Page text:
Measurements were taken immediately after entering the ambulance (T1) and upon arrival at the hospital (T2). The same independent investigator, blinded to the treatment, recorded all measurements, abstaining from physical contact with both the woman and blanket. Temperature, heart rate and oscillometric blood pressure were monitored. The women were asked to rate their pain, nausea and anxiety levels using visual analogue scales (VAS) (0–100 mm). The VAS, initially developed as a measure for wellbeing, has been established as a reproducible and accurate method to measure pain.4 A thermocouple, level with the women’s head, recorded the ambient temperature.

The intention was to perform a per-protocol analysis of the study data. The primary outcome was the amount of pain relief between the groups upon arrival at the hospital. The total number of women needed was 54 to reach a power of 90% with P < 0.05, a two-tailed t test, and a 30% reduction in pain VAS with a common SD equal to the difference. After normal distribution of the baseline data was confirmed, data analysis was performed using the SPSS statistical package for Macintosh (SPSS, Chicago, IL) and were presented as mean (SD).

Results

Characteristics of study subjects

One hundred and twenty-four women who called emergency ambulance for pelvic pain were screened for this study, 24 refused informed consent and the remaining 100 women who met the defined entry criteria were randomised (50 per group). Thirty-eight women were excluded because of a final diagnosis other than gynaecological (Table 1). Twenty-nine women in group 1 and 33 women in group 2 entered the final data analysis (Figure 1).

Table 1.  Diagnoses entailing post hoc exclusion from data analysis based on hospital diagnosis
 Active warming (n= 21)Passive warming (n= 17)
  1. Diagnosis is based on findings in the hospital within 24 hours after the emergency.

Cystitis20
Urolithiasis11
Cholelithiasis13
Appendicitis43
Colitis118
Rectal trauma after sexual intercourse10
No organic reason found12
Figure 1.

CONSORT flow diagram.

Woman characteristics were comparable before treatment (T1): the hCG-based pregnancy test was negative in all cases. None of the women showed any adverse event during the treatment period. There were no significant differences in potential confounding factors such as age, weight, height, initial core temperature, skin and intramuscular temperature, blood pressure and heart rate between groups; neither did the pain, nausea and anxiety levels differ significantly between the groups before treatment (Table 2).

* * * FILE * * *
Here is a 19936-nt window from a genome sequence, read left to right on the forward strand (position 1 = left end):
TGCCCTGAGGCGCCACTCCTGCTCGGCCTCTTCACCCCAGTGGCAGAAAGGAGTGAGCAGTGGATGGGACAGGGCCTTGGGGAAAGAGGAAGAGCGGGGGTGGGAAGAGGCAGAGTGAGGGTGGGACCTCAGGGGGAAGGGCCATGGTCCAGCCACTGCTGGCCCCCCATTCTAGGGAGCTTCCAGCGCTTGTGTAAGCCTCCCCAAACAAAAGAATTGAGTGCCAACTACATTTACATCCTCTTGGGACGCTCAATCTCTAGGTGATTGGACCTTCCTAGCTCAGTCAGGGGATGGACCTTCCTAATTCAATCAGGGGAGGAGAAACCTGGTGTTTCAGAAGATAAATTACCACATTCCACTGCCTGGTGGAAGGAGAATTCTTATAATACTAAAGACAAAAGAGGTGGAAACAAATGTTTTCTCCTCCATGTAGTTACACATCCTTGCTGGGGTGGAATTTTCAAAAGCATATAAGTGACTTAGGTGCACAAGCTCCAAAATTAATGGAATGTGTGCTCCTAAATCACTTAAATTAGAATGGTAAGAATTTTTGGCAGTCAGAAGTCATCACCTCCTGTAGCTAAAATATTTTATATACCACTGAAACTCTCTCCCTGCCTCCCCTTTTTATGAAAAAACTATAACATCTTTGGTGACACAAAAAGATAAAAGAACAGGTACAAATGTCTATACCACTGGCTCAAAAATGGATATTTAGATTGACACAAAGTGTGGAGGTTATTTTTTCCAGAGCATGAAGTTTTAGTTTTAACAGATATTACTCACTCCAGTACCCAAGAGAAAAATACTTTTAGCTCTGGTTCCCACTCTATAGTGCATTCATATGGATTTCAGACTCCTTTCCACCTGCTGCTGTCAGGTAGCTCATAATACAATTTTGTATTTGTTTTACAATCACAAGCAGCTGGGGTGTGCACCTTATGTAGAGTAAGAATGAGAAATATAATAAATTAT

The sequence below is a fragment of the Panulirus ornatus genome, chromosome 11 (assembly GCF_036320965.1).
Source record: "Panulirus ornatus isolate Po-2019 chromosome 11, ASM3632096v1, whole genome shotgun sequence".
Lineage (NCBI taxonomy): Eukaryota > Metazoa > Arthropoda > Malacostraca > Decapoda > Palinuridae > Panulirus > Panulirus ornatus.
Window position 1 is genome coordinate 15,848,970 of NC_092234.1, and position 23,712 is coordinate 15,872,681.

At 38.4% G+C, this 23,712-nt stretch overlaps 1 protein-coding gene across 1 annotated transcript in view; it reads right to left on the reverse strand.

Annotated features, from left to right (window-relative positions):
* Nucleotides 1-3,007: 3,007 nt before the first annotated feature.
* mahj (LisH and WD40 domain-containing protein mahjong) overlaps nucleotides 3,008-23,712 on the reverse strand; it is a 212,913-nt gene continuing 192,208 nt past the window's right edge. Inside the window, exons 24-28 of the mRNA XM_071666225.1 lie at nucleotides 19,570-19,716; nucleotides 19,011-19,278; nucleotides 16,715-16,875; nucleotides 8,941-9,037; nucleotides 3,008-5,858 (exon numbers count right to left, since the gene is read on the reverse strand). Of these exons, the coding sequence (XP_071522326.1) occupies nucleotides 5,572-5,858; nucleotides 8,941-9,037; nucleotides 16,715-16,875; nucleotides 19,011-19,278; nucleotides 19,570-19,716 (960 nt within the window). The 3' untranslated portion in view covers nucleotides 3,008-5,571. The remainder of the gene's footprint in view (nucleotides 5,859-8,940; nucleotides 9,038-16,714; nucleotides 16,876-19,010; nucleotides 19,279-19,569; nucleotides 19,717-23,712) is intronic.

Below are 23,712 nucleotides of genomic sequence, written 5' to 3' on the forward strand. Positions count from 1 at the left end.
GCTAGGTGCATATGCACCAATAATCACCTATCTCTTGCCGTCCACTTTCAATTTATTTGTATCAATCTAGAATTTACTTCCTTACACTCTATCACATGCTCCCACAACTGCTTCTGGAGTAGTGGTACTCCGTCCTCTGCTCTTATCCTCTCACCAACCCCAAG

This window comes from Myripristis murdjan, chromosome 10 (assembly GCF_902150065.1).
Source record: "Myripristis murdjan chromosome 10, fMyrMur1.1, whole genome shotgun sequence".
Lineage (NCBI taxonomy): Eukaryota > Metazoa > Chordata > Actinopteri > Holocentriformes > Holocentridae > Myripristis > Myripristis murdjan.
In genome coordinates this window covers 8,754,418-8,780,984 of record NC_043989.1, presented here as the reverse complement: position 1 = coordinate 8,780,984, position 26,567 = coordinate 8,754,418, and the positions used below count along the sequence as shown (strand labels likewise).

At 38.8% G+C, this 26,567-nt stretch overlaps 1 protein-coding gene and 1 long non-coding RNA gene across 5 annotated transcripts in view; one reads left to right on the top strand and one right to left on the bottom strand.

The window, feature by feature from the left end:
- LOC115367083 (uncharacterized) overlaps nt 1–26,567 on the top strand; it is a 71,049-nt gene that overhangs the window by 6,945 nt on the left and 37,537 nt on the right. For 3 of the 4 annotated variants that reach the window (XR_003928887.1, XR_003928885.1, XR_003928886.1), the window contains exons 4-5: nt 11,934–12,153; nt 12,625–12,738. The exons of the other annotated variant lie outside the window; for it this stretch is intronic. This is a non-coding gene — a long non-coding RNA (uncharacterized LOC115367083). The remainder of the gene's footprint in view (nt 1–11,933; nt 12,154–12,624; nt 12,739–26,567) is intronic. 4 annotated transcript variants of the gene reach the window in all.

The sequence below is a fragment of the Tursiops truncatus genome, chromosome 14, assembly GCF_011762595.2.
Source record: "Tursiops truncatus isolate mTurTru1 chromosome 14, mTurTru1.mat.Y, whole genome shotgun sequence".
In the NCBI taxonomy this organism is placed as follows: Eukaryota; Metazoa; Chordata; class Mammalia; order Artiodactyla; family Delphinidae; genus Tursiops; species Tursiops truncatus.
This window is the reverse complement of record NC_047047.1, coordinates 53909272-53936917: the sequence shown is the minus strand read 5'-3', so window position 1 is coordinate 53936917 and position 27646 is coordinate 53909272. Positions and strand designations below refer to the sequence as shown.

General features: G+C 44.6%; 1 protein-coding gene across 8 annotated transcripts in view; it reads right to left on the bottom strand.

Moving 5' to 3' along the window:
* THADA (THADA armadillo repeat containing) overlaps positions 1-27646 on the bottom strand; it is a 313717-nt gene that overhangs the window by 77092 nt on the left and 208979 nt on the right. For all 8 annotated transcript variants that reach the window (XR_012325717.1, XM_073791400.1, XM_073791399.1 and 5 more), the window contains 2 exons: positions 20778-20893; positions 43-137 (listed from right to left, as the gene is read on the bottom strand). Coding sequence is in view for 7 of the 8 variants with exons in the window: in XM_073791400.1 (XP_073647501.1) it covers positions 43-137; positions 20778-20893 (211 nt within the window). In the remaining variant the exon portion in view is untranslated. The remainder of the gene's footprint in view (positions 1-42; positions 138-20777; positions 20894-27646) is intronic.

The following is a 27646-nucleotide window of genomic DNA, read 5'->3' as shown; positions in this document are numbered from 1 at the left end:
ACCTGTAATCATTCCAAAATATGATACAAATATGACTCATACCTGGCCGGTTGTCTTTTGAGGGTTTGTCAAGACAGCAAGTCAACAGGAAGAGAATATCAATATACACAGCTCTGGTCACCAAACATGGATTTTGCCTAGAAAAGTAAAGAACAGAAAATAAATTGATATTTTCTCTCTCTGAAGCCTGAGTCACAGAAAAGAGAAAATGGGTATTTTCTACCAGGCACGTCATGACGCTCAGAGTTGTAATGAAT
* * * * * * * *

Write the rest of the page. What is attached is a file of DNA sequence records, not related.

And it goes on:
Table 2.  Demographic characteristics, potential confounding factors and baseline parameters
 Active warming (n= 29)Passive warming (n= 33)
  1. Data are shown as means ± SD. None of these factors differed significantly.

Age (years)24.2 ± 5.126.3 ± 3.8
Height (cm)166.2 ± 8.0172.9 ± 9.5
Weight (kg)82.6 ± 11.179.7 ± 8.6
Pain before treatment (VAS)72.2 ± 10.568.8 ± 13.2
Nausea before treatment (VAS)42.7 ± 6.240.1 ± 6.1
Anxiety before treatment (VAS)59.0 ± 10.956.7 ± 8.5
Systolic arterial pressure (mmHg)143.9 ± 16.4138.7 ± 11.1
Diastolic arterial pressure (mmHg)92.1 ± 8.996.6 ± 11.7
Heart rate start (bpm)101 ± 1299 ± 18
Core temperature start (°C)36.6 ± 0.436.5 ± 0.3
Skin temperature start (°C)18.3 ± 2.119.6 ± 3.2
Muscle temperature start (°C)33.4 ± 0.933.1 ± 1.1
Ambient temperature in the car (°C)19.6 ± 4.221.4 ± 5.3
Duration of transport (minutes)33.2 ± 11.534.9 ± 9.5

After transport (T2), tympanic temperature showed no significant difference in either group (36.6 [0.4]°C in group 1 versus 36.5 [0.3]°C in group 2; P= 0.73); the skin temperatures on the lower abdomen were significantly higher in actively warmed women (40.9 [0.7] °C in group 1 versus 18.9 [3.1]°C in group 2; P < 0.01). Similarly, intramuscular temperature along the rectus abdominis muscle differed significantly (38.8 [1.9]°C in group 1 versus 33.7 [0.2]°C in group 2; P < 0.01), which demonstrated the effect of warming.

Women in group 1 felt that their pain reduced by half after treatment (P < 0.01; 72.2 [10.5] mm VAS to 32.4 [18.0] mm VAS) whereas women in group 2 did not (68.8 [13.2] mm VAS to 66.6 [11.2] mm VAS, nonsignificant [n.s.]) (Figure 2). Concordantly, their scores for anxiety in group 1 significantly decreased (P < 0.01) from 59.0 (10.9) mm VAS to 37.5 (24.1) mm VAS during treatment compared with group 2: from 56.7 (18.5) mm VAS to 62.2 (16.7) mm VAS, n.s. A significant (P < 0.01) lessening of nausea (42.7 [6.2] mm VAS to 21.6 [5.0] mm VAS) was recorded in all group 1 women (group 2: from 40.1 [6.1] mm VAS to 41.3 [2.4] mm VAS, n.s.). Upon arrival at the hospital, nausea, pain and anxiety scores consistently showed a significant reduction (P < 0.01) in group 1 as compared with group 2. While all women showed signs of vasoconstriction before treatment, there were significantly (P < 0.01) less women with vasoconstriction in group 1 (2/19 constricted/dilated in group 1 versus 33/0 constricted/dilated in group 2).